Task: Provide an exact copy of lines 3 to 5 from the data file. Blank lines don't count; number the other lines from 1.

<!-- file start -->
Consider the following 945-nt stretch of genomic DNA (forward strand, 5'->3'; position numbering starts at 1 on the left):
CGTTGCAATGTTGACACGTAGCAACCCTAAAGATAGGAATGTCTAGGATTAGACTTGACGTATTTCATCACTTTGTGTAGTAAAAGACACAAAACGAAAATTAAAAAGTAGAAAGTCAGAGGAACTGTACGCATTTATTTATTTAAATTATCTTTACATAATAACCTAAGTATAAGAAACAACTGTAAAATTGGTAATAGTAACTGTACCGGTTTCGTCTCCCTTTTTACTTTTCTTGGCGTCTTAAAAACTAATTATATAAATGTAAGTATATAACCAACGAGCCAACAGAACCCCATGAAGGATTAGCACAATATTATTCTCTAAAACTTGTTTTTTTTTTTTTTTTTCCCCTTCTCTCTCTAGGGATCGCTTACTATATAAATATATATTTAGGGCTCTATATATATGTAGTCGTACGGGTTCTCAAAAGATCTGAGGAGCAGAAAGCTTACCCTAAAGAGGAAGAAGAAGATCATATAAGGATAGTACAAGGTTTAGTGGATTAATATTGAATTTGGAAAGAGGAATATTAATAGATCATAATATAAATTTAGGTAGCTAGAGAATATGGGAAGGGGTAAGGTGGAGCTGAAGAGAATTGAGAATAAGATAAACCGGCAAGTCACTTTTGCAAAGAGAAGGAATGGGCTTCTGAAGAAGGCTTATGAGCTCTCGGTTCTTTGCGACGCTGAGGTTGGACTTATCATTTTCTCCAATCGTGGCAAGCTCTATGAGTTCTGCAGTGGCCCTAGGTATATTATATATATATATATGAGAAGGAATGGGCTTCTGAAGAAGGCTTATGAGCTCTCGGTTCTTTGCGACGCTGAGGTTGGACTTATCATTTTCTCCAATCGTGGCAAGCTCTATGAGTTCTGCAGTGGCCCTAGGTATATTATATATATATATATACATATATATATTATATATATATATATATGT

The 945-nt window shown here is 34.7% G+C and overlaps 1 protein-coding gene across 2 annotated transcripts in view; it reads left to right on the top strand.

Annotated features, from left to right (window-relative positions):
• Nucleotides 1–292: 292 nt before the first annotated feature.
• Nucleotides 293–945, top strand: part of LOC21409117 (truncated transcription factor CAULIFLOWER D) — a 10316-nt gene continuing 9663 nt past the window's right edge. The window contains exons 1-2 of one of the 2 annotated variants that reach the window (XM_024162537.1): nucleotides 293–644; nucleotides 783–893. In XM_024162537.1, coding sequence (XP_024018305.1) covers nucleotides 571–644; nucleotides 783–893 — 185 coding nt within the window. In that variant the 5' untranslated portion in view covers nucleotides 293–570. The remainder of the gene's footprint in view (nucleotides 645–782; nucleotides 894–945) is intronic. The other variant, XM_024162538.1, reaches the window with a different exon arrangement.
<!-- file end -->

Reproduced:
The 945-nt window shown here is 34.7% G+C and overlaps 1 protein-coding gene across 2 annotated transcripts in view; it reads left to right on the top strand.

Annotated features, from left to right (window-relative positions):
• Nucleotides 1–292: 292 nt before the first annotated feature.